We have seen similarly striking results in other economic sectors. In the audio/visual area, Cyprus stands out. In 1990, prior to implementation of stronger copyright and anti-piracy measures, Cyprus had two cinemas. Now there are 34 theaters, with development of multiplexes in the works. In Asia, in the area of sound recordings (cassettes, CDs, and DVDs), the impact of copyright protection on economic growth is equally noteworthy. Less than 10 years ago, the music industry estimated annual losses in Asia at more than $400 million. Since the introduction of legislative and enforcement measures, markets in Asia have grown remarkably -- over 500 percent in Singapore alone.
More amazing (and gratifying) to many has been the dramatic growth of indigenous music. From a base near zero, national music now holds 50 percent of the market share in Malaysia, 72 percent in Indonesia, 41 percent in Singapore, 65 percent in Taiwan, 57 percent in Korea, and 71 percent of the market share in Thailand according to 1997 data. This translates not only into jobs in production and distribution but also into a renaissance of national culture that some predicted would be doomed by economic globalization.
Patent protection has produced equally positive results in the pharmaceutical sector. In 1996, Brazil adopted very good patent legislation. Since then, Brazil has attracted some $2 billion ($2,000 million) in new investment in high-tech industries, particularly pharmaceuticals. Employment outside the United States by international pharmaceutical firms totaled 164,000 in mid-1996, with the most significant increases over previous years in the Asia/Pacific and Latin American regions where governments adopted patent protection.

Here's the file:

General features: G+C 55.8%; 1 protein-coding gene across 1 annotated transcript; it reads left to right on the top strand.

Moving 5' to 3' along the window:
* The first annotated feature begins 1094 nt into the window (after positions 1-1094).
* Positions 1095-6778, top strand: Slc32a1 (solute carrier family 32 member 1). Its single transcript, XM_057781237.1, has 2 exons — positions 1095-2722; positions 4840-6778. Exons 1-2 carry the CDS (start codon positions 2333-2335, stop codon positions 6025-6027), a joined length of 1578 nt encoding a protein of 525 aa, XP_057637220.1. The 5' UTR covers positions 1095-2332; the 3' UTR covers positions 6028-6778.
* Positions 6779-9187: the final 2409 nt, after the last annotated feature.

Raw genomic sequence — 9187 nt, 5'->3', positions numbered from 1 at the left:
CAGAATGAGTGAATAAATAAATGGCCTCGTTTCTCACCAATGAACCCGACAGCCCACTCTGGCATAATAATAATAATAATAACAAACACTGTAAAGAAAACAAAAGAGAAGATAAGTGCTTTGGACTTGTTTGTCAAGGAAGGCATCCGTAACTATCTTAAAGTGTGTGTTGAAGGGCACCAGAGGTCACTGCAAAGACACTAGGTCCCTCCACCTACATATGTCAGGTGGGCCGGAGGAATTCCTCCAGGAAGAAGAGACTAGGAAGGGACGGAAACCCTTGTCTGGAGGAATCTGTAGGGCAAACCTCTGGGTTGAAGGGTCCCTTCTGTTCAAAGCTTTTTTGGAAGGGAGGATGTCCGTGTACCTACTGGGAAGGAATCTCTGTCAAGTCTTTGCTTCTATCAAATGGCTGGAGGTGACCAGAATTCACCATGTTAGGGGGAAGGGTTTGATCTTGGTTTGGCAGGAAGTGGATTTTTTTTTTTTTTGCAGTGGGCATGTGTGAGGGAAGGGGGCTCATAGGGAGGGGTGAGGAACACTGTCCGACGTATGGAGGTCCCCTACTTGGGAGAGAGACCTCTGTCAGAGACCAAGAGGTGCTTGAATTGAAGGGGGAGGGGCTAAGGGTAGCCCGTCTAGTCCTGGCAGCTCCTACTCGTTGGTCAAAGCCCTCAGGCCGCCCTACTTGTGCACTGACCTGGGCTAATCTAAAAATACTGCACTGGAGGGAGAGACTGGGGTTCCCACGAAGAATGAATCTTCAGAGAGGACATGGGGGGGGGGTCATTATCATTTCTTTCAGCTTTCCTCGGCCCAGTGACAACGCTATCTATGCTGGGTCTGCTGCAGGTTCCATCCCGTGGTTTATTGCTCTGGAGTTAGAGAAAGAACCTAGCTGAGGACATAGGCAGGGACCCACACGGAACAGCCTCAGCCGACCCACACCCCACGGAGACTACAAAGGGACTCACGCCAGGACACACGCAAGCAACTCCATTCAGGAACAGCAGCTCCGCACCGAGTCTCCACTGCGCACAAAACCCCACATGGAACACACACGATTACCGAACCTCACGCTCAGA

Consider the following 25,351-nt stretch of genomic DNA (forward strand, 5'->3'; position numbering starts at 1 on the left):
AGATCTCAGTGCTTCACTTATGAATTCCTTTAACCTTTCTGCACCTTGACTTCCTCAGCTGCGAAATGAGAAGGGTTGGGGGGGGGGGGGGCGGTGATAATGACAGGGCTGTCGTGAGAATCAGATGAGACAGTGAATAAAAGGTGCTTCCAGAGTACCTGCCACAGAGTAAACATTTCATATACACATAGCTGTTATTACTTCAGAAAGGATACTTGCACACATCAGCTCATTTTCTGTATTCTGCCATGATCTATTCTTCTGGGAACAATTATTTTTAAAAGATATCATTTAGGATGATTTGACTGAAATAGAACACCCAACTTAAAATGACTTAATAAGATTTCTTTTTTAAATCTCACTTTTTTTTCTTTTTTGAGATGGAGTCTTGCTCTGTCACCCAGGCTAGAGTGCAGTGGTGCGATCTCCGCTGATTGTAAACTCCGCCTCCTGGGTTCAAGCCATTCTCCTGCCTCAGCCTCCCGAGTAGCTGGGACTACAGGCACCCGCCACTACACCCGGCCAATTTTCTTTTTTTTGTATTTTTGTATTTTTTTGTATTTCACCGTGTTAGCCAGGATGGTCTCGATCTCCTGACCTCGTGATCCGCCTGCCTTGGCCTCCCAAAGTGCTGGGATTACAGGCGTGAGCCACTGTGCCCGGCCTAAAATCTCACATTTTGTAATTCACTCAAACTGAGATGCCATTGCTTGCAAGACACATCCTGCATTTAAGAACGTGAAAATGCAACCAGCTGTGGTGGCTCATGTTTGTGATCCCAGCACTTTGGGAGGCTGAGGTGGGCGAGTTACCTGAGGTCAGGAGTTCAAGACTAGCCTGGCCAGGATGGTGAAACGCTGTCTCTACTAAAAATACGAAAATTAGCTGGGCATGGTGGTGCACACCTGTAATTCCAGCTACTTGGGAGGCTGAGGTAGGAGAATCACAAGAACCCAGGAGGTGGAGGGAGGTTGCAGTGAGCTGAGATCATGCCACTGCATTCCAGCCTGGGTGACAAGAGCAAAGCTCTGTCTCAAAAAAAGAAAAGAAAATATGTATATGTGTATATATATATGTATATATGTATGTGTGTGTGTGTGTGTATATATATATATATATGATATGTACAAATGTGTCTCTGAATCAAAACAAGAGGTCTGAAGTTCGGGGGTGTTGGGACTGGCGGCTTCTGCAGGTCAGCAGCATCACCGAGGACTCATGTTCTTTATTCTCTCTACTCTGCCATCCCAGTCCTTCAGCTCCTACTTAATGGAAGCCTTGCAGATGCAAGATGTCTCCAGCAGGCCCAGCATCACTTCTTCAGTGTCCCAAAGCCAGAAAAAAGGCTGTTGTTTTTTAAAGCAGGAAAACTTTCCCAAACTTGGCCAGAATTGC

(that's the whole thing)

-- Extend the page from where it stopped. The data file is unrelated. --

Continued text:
India provides an interesting example of what can happen when intellectual property protection is uneven. Since it adopted copyright protection that largely conforms to international standards, India has emerged as a world-class competitor in computer software development. Recent joint ventures in India have included United Air Lines and Software Solutions. These large firms can go anywhere to find the best partners, and they have chosen Indian firms.
The skill and industry of India's engineers and research scientists are admired internationally. So why have bio-tech and pharmaceuticals stagnated while the information technology sector booms? The answer is simple. India does yet not provide patent protection for pharmaceutical products. Protecting the process of manufacture only, as India and some other countries do, is not the same thing. Until this changes, no India-based scientist or firm is likely to develop and market innovative pharmaceutical products.
The trademark aspects of copyright and patent protection add even more importance to intellectual property protection. Around the world, corporations are investing billions of dollars (and creating hundreds of thousands of jobs) to manufacture everything from basketball shoes to auto parts. They will not invest without assurance that their trademarks will be protected.
With the January 1, 2000, deadline looming large for the implementation of the WTO Agreement on Trade Related Intellectual Property Rights (TRIPS), the United States, other WTO member states, and institutions like the World Intellectual Property Organization (WIPO) are providing technical assistance to states preparing to bring their intellectual property protection up to international standards. The question every WTO member should now be asking is how to speed up the reforms required to create a climate for economic growth in the 21st century.